Two Door Cinema Club
Sept. 23, 2011
Better than: Dancing suggestively.
Okay, we know we shouldn't harp on this, so we'll just say it straight out and then leave it be -- Two Door Cinema attracts a young crowd, and that's that. We felt a little out of place at the Warfield Friday night, and we're just a little tiny bit insecure about it, if you must know.
And now, the music: Two Door Cinema Club was good. Not great, but good. Its infectious pop-rock came with lots of energy and supplied a dance party (mostly fist pumping, clapping, and rhythmic hand waving, not actually touching another person). It's a challenge to have only one album (2010's insanely catchy Tourist History) and bring the heat, but Alex Trimble (vocals, guitar), Sam Halliday (guitar, vocals), Kevin Baird (bass), and Benjamin Thompson (drums) brought their Irish feistiness, good looks, and, importantly, tight pants.
With our eardrums about six inches away from an enormous speaker, we feel weird saying the band sounded thin, but, alas, it was true -- Tourist History gives a well-molded depth to the band's synth pop, an irresistible charm that shines with Trimble's sweet, full voice. Live, Trimble's vocals receded a bit into the background (though maybe being so close to that damn speaker gave us an unrepresentative experience).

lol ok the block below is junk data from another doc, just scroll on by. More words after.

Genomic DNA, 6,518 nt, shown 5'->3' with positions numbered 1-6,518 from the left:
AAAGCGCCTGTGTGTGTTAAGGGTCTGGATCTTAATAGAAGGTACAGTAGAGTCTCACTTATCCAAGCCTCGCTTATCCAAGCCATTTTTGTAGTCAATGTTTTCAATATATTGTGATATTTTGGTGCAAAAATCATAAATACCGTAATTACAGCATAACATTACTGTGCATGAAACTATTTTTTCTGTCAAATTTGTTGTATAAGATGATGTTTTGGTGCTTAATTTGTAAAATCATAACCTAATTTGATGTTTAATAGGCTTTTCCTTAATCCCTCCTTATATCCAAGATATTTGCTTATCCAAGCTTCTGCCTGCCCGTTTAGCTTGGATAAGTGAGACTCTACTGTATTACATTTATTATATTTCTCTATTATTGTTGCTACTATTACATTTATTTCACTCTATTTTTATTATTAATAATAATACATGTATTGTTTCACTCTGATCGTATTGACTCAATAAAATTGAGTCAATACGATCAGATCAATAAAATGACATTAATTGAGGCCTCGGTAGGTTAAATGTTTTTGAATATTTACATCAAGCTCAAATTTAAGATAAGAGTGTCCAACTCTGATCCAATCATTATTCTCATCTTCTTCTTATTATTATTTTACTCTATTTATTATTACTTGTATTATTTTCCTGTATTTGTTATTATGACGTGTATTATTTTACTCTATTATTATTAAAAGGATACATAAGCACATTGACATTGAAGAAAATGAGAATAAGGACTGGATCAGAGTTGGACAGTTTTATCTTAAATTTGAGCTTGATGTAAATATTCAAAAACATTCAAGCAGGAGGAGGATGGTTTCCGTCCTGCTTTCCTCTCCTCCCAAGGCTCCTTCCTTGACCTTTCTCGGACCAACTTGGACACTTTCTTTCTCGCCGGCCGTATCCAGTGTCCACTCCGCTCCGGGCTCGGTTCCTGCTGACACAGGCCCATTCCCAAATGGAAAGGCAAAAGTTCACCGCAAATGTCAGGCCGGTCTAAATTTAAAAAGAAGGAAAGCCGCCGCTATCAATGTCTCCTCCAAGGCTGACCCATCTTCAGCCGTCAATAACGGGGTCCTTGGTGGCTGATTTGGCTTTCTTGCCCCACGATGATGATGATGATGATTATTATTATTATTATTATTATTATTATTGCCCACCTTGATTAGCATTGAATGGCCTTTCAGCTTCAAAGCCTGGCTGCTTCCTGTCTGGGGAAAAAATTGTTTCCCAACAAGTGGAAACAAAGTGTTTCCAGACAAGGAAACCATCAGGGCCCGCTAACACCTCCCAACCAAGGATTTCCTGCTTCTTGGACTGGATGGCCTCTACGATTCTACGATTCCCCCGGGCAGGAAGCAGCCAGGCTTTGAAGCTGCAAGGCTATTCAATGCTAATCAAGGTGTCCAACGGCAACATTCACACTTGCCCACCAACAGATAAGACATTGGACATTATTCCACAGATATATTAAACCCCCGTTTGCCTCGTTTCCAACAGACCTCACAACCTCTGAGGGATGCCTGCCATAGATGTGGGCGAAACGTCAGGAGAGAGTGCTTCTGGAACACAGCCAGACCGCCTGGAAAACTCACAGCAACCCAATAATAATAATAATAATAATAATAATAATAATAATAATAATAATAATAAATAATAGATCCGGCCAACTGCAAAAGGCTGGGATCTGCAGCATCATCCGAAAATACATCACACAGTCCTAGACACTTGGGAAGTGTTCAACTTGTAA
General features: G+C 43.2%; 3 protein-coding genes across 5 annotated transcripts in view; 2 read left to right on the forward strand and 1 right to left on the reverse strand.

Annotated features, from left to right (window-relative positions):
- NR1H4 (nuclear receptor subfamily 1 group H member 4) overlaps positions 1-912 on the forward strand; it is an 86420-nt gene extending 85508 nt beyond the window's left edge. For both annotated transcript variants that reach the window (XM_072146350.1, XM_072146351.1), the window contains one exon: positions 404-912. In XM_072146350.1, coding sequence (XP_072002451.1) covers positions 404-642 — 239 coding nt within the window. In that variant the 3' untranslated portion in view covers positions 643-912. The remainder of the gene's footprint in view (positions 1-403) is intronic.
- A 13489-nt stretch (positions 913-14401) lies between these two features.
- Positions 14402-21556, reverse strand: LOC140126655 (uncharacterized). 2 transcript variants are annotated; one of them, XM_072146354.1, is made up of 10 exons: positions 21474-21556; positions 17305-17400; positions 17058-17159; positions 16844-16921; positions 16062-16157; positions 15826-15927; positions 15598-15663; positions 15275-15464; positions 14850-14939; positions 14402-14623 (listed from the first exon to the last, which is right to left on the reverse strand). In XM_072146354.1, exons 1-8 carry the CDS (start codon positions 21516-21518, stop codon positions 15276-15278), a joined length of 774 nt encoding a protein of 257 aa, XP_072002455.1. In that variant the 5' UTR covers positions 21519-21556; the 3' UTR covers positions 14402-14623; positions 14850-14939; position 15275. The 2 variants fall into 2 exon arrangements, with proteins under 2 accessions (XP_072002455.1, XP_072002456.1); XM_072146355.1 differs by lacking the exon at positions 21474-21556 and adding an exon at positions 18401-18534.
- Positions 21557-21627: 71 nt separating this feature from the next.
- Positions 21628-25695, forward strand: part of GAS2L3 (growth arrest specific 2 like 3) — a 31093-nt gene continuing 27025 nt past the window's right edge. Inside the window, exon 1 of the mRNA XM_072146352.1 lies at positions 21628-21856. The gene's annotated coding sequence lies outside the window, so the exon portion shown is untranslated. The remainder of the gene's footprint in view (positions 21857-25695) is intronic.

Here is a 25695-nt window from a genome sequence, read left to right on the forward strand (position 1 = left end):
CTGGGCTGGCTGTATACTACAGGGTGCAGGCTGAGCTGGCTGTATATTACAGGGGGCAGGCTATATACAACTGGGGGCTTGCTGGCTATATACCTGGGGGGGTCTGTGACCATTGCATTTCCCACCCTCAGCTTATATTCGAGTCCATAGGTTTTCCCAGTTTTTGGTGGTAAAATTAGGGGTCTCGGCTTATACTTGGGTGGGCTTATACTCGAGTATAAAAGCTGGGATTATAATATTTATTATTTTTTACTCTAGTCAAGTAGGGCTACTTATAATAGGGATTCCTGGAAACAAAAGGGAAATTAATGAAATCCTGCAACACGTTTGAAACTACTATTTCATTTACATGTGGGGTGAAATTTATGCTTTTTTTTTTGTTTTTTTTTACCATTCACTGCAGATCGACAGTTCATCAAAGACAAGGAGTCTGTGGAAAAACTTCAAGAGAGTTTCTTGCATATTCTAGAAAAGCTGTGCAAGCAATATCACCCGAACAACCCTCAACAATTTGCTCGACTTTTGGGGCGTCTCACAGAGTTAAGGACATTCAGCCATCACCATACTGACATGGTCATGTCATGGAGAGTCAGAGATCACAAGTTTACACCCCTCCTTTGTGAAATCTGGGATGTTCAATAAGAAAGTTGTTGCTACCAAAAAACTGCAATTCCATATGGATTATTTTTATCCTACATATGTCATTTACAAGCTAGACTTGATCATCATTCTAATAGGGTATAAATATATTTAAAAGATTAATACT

Still, with hit single "Something Good Can Work" and other excellent cuts "This Is the Life," "Undercover Martyn," and "Do You Want It All?" in all its 7/4, stuttering glory, not even technical difficulties early in the show could stop Two Door Cinema Club from setting off a party.
"We didn't want to give you guys a half-assed show, I'm sorry about that," Trimble said three songs into the set before taking a five-minute break to allow the crew to resolve what appeared to be problems with the band's lighting rig. (On a related note, we were a bit confused -- and mildly disheartened -- during "I Can Talk," when the band used prerecorded back-up tracks for some of the vocal loops in the song.)
Given that Tourist History has only 10 tracks, we weren't surprised (but were still pleased) when the band debuted a few new songs such as, "This Is Moon," which came with the band's typical bounce but melded it with a little more rhythmic creativity than many of Tourist History's straight ahead, open hi-hat type grooves.
All in all, Two Door Cinema Club played well and with lots of energy, but, for some combination of reasons discussed above and other reasons that always are hard to name, the band's songs lacked some of their luster.
We were fashionably late enough to miss the first openers, but we weren't too sad about it once we heard the second opener -- Grouplove, an MGMT-ish band from L.A. that seemed promising but has a long way to go before it finds its own sound.
Personal bias: Love early Franz Ferdinand, not a big fan of MGMT. That somehow seems relevant.
Most intense dance moment: When the Warfield played "Sandstorm" between Grouplove and Two Door Cinema Club's sets.
Least common accessory: 21+ bracelets.